The Woven online coding challenge
Woven creates online coding tests that place candidates in a real-life problem-solving situation they would face in a particular role (Full Stack Engineer), at a particular grade (junior/mid, mid/senior), at a company like the one recruiting them. One key to this real-life concept of testing is our role-based coding challenges as described earlier.
Of course, no test perfectly captures the capabilities required for success on a given team. But, our approach at Woven takes account of programming languages associated with different roles. We understand coding tools that are part of the work environment for software developers in different roles.
When asked about Cracking the Coding Interview, job candidates have said that “right or wrong” scoring of some tests entrenches preferred answers. Because Woven’s online coding challenges are scored by at least two senior engineers and not an “answer sheet,” candidates’ strengths in areas like problem definition, creativity of solutions, and accuracy and clarity of coding are assessed whether the solution is right or wrong.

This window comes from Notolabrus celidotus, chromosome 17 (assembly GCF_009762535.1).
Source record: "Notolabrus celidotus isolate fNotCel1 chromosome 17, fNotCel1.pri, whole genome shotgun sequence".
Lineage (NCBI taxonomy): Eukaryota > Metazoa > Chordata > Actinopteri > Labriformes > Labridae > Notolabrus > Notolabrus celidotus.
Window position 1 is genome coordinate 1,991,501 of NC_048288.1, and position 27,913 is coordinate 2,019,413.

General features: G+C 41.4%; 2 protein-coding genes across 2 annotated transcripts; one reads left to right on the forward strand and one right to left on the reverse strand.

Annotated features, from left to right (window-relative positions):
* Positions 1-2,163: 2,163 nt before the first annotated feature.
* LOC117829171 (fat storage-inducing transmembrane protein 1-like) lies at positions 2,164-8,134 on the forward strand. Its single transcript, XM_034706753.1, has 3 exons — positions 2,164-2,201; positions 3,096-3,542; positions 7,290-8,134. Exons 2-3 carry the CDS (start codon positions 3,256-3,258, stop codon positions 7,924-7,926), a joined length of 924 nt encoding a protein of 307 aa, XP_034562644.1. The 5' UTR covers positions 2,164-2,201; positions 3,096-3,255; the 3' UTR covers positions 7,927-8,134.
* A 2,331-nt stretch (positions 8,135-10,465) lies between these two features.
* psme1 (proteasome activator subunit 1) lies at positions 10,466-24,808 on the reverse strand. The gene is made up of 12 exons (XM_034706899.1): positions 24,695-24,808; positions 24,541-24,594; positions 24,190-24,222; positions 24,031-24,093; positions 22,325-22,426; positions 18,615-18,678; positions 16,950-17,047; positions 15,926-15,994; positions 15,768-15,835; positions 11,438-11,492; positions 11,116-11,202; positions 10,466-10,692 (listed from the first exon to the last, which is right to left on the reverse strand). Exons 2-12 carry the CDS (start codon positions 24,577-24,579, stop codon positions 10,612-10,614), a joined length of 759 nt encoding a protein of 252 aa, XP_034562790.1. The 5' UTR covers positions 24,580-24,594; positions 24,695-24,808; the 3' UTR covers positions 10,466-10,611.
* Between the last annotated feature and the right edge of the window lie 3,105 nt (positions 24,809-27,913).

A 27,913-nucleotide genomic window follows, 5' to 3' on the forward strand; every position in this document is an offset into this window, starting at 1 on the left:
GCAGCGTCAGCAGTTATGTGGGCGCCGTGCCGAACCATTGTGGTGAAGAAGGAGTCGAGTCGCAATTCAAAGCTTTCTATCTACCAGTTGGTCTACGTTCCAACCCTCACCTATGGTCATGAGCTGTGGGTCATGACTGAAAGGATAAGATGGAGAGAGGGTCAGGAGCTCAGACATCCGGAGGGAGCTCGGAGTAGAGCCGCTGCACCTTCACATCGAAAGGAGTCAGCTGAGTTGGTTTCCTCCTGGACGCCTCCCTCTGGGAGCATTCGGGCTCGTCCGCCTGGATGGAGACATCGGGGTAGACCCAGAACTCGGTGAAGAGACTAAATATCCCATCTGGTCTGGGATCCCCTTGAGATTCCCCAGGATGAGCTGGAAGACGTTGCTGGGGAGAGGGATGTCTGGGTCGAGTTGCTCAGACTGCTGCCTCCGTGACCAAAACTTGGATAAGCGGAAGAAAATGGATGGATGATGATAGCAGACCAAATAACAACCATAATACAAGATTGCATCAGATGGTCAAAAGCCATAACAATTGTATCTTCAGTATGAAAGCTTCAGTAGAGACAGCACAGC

In the challenging assessment of the Full Stack Developer, with multiple skills, polyglot coding languages, and problems of end-to-end programming, Woven’s online coding challenge avoids the generic “pick your questions” assessment. At the same time, our test invites the job candidate in his or her career specialty to display knowledge, skill, and creativity expressed in coding.
The objectivity of our tests and the way they are scored help reduce bias in hiring. And the payoff is identification of coding talent in areas like software development, systems architecture, and debugging that can contribute to world-class teams.
Our professional staff is prepared to talk about your recruiting needs, your timeline, and your budget. Start your free trial today to discover the best assessment of talent in the roles you need on your software team.